Road to Nirvana | Bachelor ride with Honda’s VFR1200FD

2013 Honda VFR1200FD

2013 Honda VFR1200FD Review

Doesn’t every rider have his own personalized list of favorite roads? Near and far, tight curves, fast sweepers, long straights – they all lead to motorcycling nirvana.

A few weekends ago was my turn to find bliss and choose a route for myself and more than a dozen of my best riding buddies to commemorate the end of my bachelor days and celebrate my upcoming wedding. I was also fortunate enough to have a choice of several motorcycles to help transport me to this elevated state of mind.

My first 1,200 miles on the Honda VFR1200FD with the Dual Clutch Transmission has been a real eye-opener, and I’m still enjoying the newness of the relationship. I chose this machine over several other big-inch pavement scorchers for this epic weekend jaunt starting in Moorpark, Calif., and ending in San Luis Obispo.

We’ll take the back way, 220 miles of some of the best motorcycling roads on the West Coast, or anywhere else for that matter. I wanted the opportunity to let loose this gorgeous black and silver animal, and feel how the automatic DCT will fare on a long and fast ride in the company of many other amazing bikes with top notch riders, and, hopefully, avoid a one-way trip to Squidville.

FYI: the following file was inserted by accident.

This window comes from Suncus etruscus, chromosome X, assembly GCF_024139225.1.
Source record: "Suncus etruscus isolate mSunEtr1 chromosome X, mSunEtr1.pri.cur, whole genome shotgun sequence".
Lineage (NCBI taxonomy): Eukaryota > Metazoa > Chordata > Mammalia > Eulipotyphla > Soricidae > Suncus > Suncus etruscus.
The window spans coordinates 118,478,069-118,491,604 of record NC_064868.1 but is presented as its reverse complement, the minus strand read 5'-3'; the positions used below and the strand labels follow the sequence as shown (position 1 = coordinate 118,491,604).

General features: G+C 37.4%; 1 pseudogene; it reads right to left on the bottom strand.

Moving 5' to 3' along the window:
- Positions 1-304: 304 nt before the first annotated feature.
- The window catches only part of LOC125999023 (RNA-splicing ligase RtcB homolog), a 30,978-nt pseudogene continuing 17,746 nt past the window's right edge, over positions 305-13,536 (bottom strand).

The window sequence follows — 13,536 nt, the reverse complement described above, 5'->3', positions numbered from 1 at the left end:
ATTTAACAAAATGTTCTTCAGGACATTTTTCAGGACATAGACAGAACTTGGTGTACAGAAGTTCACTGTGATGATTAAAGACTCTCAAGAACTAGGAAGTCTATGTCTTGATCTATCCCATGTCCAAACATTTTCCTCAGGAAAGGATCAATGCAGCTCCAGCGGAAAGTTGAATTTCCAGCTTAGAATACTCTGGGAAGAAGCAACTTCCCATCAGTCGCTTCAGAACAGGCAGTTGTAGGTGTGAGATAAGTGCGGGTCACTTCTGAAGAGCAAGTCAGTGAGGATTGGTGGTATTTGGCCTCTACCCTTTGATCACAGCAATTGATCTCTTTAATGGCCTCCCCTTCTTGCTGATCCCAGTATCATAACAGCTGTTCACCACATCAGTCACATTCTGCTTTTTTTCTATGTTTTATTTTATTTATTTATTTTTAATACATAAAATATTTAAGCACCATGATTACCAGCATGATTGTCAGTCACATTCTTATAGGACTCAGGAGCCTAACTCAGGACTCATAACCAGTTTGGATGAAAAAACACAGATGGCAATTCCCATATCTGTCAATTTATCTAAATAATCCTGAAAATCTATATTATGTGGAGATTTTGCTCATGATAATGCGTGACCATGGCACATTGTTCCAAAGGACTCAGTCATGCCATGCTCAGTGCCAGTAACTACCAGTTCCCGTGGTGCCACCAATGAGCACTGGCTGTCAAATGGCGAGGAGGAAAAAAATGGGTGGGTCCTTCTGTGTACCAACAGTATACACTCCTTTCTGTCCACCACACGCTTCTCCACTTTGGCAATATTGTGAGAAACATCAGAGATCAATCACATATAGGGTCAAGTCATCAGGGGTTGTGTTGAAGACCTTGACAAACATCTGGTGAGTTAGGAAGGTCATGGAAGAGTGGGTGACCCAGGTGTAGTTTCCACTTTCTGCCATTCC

We set off over sandy Grimes Canyon, down through the picturesque farming community of Santa Paula and on to fragrant orchards to Ojai – home of more trust fund beneficiaries than any other place I know. From Ojai, the real fun begins on State  Highway 33 which, like The Snake on Mulholland Highway or The Tail of the Dragon, is considered by many to be their own private race track.

Not me, of course. To me, 33 is just your average 60-mile stretch of every kind of turn most riders crave. Locals can not get enough of it. The road is mostly well paved and clean this week and the sun shone with temperatures starting in the 70s and heading up by 30 degrees by the time we reached our fuel and lunch stop in Taft.